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Preparing For Polk County’s Water Needs

April is Water Conservation Month, which makes it a good time to talk about Polk County’s water forecast and the Polk Regional Water Cooperative (PRWC). The PRWC, formed in 2016, is made up of Polk County and 15 municipal governments. Its goal is to plan, develop and provide a high-quality potable water supply for the residents of Polk County. Primarily, the PRWC is working to develop alternative water sources.

Why is Florida Water Conservation Important?

sunrise at Circle B Bar Reserve in Polk County, Florida

Florida water conservation is important for the future of Polk County. You might ask why we need alternative water sources. After all, it seems like there’s plenty of water to go around. It’s always easy to get a drink of water, right?

Polk County is the fastest growing county in the U.S. Around 82 people are moving here every day. By 2045, the county may need an extra 32 million gallons a day of “alternative” water sources to keep up with demand.

The Upper Floridan Aquifer currently provides the majority of water to Polk County, Florida. However, it is in danger of being overused. In addition to water shortages for residents, this can have adverse impacts to lakes, wetlands and natural systems.

What is the Polk Regional Water Cooperative?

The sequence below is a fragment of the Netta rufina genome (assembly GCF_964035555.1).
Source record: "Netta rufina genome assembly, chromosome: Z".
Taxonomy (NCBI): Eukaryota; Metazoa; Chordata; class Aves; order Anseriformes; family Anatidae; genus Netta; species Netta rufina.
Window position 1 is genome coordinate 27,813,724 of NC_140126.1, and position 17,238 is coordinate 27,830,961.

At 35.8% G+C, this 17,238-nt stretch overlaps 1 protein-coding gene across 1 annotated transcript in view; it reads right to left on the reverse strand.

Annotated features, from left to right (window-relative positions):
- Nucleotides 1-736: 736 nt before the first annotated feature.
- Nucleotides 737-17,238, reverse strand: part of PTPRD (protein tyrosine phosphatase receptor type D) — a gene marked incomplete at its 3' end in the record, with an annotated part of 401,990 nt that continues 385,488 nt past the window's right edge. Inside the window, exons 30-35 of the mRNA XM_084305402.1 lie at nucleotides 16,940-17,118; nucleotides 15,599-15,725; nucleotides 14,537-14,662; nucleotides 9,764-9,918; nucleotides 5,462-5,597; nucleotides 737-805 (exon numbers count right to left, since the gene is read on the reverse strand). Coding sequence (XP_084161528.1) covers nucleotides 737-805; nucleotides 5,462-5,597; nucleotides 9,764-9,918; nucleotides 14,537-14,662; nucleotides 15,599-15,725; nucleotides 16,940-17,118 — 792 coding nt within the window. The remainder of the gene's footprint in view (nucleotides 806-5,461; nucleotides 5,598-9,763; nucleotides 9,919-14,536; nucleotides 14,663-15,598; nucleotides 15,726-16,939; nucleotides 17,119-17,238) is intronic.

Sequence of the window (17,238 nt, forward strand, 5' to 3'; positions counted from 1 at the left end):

The Polk Regional Water Cooperative (PRWC) is a non-profit, special district of the State of Florida. It has been tasked with ensuring Polk County residents have access to clean, safe water for decades to come.

Recently, the PRWC shared with the Board of County Commissioners that two of its projects are on track to provide the county with an additional 24 million gallons of water per day by 2045. These projects include the Southeast Wellfield and the West Polk Wellfield.

How will the PRWC secure more clean, safe water from the Floridan Aquifer?

drilling operation for Polk County water in Lake Wales

The PRWC’s water production projects involve extracting usable, safe water by tapping the Lower Floridan Aquifer. This requires digging significantly deeper into the earth than the county has traditionally had to do. The drills at these sites go down to depths of 2,000 feet below the earth’s surface. This is much deeper than the several hundred feet needed for the Upper Floridan Aquifer.

By the time the projects are completed in 2029, design and construction is expected to cost about $650 million. A large portion of the funding is coming from state and federal grants. Drawing and treating water from the Lower Floridan Aquifer is complicated. This process will ultimately lead to higher costs for customers.


Here’s how you can conserve water for Water Conservation Month and beyond

Do your part to help with these three ways to conserve water.

Visit Polk County Utilities Programs and Rebates to learn how you can save money by reducing your water consumption.


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